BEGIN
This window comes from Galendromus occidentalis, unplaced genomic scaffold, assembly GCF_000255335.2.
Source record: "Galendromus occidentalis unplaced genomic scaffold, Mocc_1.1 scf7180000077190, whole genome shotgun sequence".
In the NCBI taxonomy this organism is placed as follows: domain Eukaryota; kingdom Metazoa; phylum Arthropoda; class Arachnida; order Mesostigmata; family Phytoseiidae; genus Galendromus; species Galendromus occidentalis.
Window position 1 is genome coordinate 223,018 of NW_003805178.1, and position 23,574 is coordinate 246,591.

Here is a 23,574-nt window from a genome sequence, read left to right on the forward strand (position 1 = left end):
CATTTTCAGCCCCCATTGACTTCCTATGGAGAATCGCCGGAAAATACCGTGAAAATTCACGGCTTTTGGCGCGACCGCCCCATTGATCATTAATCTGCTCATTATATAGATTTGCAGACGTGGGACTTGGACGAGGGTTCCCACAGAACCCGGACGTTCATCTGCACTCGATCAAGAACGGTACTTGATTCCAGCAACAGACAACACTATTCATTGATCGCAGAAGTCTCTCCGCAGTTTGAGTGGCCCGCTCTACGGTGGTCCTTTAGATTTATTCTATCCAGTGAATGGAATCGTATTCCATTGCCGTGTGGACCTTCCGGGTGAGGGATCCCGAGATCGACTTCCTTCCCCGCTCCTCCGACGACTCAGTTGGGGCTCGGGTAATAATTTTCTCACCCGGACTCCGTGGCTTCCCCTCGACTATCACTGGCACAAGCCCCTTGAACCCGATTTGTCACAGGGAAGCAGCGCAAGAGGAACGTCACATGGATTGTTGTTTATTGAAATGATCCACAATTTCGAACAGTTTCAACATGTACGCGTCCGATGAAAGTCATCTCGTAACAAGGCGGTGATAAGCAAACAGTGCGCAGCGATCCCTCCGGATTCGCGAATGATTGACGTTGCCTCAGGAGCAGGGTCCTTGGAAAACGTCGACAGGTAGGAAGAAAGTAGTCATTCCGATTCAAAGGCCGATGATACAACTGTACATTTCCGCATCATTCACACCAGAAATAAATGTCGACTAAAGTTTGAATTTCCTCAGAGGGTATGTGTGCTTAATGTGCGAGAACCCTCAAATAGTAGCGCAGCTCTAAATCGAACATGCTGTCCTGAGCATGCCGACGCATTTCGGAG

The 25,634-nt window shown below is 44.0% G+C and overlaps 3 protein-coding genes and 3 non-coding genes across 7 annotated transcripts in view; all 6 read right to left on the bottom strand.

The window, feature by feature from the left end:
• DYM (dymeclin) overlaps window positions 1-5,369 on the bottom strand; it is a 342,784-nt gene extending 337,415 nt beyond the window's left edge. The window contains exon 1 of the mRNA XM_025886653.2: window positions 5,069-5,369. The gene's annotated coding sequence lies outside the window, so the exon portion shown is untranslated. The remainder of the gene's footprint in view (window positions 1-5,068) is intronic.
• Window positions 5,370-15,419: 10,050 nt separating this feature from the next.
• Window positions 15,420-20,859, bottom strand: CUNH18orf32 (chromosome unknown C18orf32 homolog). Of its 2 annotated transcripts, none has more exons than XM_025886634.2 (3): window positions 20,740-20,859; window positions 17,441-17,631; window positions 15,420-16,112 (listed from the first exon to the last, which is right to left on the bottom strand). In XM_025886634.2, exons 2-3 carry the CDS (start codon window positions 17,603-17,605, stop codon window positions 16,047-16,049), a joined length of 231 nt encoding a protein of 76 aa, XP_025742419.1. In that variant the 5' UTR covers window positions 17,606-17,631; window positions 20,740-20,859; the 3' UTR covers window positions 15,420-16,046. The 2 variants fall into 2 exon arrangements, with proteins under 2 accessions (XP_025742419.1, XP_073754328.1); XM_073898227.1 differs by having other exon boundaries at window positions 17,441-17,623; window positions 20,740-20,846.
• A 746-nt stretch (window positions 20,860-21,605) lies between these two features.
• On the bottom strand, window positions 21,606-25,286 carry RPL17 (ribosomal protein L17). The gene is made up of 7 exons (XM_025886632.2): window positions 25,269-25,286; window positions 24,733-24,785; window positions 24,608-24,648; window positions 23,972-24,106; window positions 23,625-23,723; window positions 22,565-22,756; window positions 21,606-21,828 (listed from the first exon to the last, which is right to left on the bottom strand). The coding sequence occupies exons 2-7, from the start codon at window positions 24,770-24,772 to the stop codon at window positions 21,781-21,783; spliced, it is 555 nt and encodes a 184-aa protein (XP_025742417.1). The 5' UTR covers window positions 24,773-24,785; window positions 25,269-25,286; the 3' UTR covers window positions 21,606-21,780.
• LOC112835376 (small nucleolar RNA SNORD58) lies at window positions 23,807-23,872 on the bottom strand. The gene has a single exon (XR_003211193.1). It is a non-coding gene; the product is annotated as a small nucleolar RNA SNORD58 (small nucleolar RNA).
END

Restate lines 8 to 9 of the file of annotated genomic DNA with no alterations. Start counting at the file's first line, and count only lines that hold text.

The window, feature by feature from the left end:
• DYM (dymeclin) overlaps window positions 1-5,369 on the bottom strand; it is a 342,784-nt gene extending 337,415 nt beyond the window's left edge. The window contains exon 1 of the mRNA XM_025886653.2: window positions 5,069-5,369. The gene's annotated coding sequence lies outside the window, so the exon portion shown is untranslated. The remainder of the gene's footprint in view (window positions 1-5,068) is intronic.